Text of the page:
Kigali — This week President Kagame officially closed the Gacaca tribunals. While Rwandan authorities celebrate the virtue of these community courts intended to bring genocide criminals to justice, unresolved feelings plague the survivors – both those whose loved ones were killed and those whose loved ones were convicted.

Regret weighs heavy on Madeleine Umuhoza. “I still don’t know where my husband’s body was dumped,” says the 45-year old woman from Gatsata. “Our house was attacked at the start of the genocide by a group of young people armed with bows and arrows. We all ran in different directions. I survived by hiding in a swamp, together with other Tutsi escapees. I haven’t seen my husband ever since.”

Among genocide survivors, her story is unfortunately not unique. “I blame myself for not saying goodbye,” she says, on the verge of tears.

When they were introduced in 2001, Gacaca courts nourished a hope that survivors would finally be able to bury their lost relatives with dignity. The community justice system relied on the confessions of genocide culprits in exchange for a substantial reduction of their sentences. The perpetrators were expected to admit to their crimes, name their accomplices and point to where they left their victims. But many chose to remain silent.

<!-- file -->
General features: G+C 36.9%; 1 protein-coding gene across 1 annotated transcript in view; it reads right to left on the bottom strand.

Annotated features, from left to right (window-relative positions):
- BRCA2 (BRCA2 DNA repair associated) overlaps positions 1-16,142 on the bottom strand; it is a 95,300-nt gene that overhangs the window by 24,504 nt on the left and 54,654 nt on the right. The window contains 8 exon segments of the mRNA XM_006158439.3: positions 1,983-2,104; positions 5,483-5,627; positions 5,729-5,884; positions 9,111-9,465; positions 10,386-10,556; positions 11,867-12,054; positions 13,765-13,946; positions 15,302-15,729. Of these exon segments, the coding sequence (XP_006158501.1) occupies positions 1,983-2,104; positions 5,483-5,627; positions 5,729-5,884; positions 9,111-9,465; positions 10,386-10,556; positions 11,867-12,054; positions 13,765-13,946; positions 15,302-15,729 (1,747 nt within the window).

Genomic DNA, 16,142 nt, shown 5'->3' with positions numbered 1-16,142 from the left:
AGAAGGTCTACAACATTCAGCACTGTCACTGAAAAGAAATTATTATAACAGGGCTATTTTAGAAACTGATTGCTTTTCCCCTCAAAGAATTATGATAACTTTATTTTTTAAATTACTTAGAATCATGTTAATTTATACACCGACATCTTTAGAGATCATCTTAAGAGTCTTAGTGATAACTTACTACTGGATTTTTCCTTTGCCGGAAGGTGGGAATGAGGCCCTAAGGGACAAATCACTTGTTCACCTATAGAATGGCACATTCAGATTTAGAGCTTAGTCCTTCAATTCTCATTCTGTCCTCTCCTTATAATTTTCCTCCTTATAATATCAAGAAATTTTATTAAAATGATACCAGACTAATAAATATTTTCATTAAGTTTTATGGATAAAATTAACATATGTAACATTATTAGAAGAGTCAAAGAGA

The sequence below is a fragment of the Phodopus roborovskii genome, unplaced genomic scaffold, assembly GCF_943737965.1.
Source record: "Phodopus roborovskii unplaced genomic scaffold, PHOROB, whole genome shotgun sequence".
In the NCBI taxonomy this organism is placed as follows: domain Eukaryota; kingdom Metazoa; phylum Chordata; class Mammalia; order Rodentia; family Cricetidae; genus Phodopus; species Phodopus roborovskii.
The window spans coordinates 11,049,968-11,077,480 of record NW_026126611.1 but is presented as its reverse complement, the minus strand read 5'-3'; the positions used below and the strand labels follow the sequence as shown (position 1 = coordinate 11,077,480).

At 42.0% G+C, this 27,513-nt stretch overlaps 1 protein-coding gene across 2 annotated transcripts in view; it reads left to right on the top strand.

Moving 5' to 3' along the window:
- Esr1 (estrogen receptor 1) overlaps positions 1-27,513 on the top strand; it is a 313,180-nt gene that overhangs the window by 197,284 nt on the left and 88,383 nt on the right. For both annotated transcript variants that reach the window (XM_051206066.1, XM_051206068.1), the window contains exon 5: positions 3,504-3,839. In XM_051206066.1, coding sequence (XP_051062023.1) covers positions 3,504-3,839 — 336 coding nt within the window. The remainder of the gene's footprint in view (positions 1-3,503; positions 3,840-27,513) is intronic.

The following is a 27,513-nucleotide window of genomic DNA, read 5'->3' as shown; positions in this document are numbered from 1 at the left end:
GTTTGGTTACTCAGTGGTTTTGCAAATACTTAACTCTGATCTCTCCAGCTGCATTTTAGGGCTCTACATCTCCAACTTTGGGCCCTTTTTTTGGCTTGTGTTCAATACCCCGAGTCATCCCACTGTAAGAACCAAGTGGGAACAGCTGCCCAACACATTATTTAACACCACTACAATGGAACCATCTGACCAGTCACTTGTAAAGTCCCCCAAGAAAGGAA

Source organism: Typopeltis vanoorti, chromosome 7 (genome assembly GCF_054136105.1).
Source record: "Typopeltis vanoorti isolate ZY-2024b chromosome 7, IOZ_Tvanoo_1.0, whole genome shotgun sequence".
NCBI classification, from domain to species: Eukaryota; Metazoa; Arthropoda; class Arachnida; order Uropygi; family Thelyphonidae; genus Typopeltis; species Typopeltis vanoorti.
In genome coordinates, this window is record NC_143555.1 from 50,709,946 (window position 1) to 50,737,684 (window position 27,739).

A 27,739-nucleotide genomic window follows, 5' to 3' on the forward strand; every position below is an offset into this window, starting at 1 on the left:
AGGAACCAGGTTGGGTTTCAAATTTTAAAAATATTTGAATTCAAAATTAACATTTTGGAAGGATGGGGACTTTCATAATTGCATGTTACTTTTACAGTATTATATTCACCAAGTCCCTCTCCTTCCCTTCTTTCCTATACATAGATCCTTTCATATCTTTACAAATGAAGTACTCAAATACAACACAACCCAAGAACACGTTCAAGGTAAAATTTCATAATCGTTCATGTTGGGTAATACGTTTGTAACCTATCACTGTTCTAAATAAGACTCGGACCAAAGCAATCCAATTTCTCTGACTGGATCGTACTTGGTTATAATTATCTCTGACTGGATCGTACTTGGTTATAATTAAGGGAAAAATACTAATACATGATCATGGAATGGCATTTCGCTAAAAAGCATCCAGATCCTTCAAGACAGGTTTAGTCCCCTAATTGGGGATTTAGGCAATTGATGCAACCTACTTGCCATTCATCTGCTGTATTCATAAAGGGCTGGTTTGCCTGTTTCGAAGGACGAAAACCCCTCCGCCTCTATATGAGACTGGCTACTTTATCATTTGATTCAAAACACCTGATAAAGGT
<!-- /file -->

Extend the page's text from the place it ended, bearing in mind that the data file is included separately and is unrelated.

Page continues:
That silence has been denounced by Donatilla Mukantaganzwa, former secretary-general of the National Service of Gacaca Jurisdictions, from the very start of the process. In fact, she believes it was one of the main obstacles tribunals from which the country expected “the truth to come out”.  Read more…